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The History of the University of Oxford: Volume VII: Nineteenth-Century Oxford, Part 2

M. G. Brock and M. C. Curthoys

Abstract

Volume VII of The History of the University of Oxford completes the survey of 19th-century Oxford University begun in Volume VI. After 1871, both teachers and students at Oxford were freed from tests of religious belief. The volume describes the changed mental climate in which some dons sought a new basis for morality, while many undergraduates found a compelling ideal in the ethic of public service both at home and in the empire. The chapters address a wide variety of issues, including women’s education, architecture, sport, and scholarship.

Keywords: Oxford University, religious belief, mental climate, morality, public service, women, architecture, sport, scholarship

Bibliographic Information

Print publication date: 2000 Print ISBN-13: 9780199510177
Published to Oxford Scholarship Online: October 2011 DOI:10.1093/acprof:oso/9780199510177.001.0001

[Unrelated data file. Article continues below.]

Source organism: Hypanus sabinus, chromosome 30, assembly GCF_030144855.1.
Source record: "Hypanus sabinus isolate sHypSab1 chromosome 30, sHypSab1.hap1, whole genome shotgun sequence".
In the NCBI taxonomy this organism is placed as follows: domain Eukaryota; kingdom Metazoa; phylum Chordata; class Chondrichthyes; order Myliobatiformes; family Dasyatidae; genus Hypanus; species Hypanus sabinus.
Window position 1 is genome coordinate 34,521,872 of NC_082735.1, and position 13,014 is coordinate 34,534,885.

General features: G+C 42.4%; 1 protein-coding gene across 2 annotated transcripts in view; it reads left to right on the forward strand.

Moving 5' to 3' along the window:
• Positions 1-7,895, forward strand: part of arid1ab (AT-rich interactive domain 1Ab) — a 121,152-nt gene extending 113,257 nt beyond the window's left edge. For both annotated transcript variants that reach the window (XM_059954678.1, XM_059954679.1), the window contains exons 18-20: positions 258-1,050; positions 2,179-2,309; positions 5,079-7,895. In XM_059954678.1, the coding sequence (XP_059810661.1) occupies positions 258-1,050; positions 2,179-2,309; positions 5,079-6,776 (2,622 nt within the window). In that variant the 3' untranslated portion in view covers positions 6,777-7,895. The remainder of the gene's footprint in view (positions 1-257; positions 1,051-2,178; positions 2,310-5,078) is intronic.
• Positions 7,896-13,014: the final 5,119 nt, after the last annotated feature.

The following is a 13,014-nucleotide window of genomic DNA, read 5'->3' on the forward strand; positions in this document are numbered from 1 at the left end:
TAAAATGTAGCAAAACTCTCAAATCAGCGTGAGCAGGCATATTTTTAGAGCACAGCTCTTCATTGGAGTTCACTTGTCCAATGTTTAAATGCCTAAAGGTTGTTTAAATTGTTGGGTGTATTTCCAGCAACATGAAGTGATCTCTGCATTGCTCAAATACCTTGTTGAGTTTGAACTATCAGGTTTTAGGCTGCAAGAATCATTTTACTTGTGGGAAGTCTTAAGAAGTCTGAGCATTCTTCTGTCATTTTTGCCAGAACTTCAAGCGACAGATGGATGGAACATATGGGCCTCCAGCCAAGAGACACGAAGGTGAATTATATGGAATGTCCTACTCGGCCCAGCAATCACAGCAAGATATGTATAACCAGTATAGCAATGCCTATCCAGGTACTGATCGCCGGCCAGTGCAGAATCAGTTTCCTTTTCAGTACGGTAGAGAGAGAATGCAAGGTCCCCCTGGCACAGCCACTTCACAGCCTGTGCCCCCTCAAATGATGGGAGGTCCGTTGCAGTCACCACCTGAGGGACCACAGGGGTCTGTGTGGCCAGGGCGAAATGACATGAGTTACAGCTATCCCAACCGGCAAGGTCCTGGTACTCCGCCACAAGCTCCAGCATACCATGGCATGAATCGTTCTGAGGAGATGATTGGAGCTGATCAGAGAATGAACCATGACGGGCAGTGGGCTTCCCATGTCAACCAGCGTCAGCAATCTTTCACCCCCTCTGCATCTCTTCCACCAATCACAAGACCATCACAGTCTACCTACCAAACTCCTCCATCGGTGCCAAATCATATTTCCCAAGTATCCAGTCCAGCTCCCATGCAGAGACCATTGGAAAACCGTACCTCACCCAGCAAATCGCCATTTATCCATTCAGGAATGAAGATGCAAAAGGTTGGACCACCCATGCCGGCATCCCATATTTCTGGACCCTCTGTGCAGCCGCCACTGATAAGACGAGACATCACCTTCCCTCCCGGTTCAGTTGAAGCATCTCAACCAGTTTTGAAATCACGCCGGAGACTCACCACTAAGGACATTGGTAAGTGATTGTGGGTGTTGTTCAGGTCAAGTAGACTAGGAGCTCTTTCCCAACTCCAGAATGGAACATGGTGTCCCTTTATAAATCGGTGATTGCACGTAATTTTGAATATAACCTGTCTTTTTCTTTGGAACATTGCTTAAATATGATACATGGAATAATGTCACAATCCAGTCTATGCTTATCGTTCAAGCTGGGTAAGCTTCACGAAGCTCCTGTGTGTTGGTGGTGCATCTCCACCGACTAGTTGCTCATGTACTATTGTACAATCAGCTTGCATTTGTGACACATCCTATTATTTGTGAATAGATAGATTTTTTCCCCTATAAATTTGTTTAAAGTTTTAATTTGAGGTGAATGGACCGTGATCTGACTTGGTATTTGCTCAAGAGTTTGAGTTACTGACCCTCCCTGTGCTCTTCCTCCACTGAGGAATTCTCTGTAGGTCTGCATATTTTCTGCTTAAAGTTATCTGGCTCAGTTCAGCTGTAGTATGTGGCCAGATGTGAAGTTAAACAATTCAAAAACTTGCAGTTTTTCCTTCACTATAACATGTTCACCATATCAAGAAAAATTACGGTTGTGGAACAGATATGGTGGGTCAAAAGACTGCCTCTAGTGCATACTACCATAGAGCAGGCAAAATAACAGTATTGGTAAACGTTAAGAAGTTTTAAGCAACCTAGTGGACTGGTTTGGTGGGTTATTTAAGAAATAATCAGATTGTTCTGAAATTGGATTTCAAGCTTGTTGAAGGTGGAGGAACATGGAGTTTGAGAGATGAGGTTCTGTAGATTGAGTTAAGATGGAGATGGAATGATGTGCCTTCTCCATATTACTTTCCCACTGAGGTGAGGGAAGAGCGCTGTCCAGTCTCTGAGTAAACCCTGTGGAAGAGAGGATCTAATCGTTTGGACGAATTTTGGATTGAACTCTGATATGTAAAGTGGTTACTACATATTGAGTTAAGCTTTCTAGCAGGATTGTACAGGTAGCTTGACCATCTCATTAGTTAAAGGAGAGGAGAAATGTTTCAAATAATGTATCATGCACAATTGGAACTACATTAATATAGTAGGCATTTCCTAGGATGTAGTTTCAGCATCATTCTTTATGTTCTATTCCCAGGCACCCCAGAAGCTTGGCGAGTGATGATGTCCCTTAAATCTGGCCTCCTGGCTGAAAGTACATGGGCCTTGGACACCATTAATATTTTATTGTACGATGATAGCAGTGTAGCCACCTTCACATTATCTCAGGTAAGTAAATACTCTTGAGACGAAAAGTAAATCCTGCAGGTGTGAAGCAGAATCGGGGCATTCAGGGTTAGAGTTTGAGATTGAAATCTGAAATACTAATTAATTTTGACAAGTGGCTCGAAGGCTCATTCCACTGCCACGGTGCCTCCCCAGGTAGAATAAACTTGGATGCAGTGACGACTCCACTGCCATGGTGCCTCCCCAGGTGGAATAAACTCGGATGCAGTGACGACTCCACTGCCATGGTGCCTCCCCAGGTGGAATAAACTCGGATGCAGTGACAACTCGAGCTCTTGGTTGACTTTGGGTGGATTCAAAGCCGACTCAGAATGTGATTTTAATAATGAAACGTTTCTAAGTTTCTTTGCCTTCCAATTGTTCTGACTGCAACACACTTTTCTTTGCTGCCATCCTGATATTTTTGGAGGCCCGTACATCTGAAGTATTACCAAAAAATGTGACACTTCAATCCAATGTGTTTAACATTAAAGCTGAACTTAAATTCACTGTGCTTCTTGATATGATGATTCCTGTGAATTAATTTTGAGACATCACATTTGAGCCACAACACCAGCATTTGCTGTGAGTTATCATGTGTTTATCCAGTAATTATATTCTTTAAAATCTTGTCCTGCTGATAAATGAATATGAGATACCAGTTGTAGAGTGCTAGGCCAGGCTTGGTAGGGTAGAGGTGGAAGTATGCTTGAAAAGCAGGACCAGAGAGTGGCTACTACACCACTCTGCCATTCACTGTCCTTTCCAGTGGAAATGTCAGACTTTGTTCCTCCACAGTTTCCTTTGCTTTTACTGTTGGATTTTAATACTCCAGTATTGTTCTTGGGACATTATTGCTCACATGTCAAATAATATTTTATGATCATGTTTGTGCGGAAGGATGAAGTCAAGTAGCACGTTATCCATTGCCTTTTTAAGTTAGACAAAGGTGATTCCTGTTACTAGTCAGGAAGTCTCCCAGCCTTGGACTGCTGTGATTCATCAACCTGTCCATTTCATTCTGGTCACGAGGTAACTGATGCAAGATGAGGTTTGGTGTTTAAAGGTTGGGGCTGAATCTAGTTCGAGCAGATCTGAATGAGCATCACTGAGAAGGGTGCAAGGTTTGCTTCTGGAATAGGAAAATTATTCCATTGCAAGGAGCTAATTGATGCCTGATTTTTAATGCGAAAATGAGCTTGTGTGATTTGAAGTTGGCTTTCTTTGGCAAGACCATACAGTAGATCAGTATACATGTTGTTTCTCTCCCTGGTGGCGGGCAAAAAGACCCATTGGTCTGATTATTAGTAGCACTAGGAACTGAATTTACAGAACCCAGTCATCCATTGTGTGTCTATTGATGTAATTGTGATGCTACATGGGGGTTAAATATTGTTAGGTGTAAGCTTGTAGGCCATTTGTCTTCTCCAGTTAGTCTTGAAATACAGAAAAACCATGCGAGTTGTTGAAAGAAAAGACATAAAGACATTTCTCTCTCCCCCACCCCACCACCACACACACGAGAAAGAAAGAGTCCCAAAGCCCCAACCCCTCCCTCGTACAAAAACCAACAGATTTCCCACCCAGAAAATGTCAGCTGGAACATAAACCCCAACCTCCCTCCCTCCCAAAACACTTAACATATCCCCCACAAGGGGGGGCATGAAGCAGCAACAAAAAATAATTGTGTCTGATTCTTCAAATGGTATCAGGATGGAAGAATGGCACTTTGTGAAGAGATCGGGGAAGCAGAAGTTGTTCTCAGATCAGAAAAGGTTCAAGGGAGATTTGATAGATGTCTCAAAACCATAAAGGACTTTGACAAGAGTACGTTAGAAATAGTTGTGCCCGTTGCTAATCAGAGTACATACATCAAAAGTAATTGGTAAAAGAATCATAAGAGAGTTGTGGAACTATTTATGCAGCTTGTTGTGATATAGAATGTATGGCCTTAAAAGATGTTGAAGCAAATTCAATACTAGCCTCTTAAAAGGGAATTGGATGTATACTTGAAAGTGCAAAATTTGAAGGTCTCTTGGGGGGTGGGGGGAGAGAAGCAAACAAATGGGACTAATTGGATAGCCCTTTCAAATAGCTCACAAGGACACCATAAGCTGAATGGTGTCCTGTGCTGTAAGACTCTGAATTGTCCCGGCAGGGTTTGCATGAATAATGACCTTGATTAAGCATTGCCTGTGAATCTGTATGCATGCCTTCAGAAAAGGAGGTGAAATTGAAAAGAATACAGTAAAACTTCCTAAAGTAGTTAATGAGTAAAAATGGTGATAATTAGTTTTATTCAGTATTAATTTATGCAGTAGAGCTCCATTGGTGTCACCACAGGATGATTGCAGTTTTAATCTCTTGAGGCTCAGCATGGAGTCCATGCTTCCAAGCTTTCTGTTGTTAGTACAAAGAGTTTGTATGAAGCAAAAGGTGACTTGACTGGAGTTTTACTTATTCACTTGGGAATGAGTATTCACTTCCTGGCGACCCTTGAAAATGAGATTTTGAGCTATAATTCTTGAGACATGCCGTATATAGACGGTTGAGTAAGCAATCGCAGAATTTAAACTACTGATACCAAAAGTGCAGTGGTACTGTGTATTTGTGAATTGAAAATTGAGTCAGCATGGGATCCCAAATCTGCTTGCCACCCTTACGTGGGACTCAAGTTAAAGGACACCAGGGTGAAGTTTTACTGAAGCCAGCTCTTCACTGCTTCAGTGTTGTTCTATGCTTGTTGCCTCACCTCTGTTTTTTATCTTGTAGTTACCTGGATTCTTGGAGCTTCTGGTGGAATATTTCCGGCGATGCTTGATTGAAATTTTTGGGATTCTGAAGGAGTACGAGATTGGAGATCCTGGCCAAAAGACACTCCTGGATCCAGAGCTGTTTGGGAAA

Authors

Affiliations are at time of print publication.

M. G. Brock, editor
Nuffield College, Oxford

M. C. Curthoys, editor
Author Webpage

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Contents

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‘A Secularized University’?

A New Collegiate Pattern

8 All Souls

J. S. G. Simmons

9 Christ Church

J. F. A. Mason

Teaching and Scholarship

14 Modern History

Reba N. Soffer

15 Jurisprudence1

Barry Nicholas

16 English

D. J. Palmer

18 Music

S. L. F. Wollenberg

19 Mathematics

K. C. Hannabuss

21 The Pitt Rivers Collection

William R. Chapman

‘The Muddied Oafs at the Goals’?

23 Oxford and Schooling

J. R. De S. Honey, and M. C. Curthoys

‘Oxford…Reforming Itself’

The University Reaches Outwards

27 ‘Extension’ in all its Forms

Anne Ockwell, and Pollins Harold

28 Oxford and the Empire

Richard Symonds

29 The Rhodes Scholars

E. T. Williams

‘Our Buildings Shape US’

Edwardian Oxford

33 Epilogue

M. G. Brock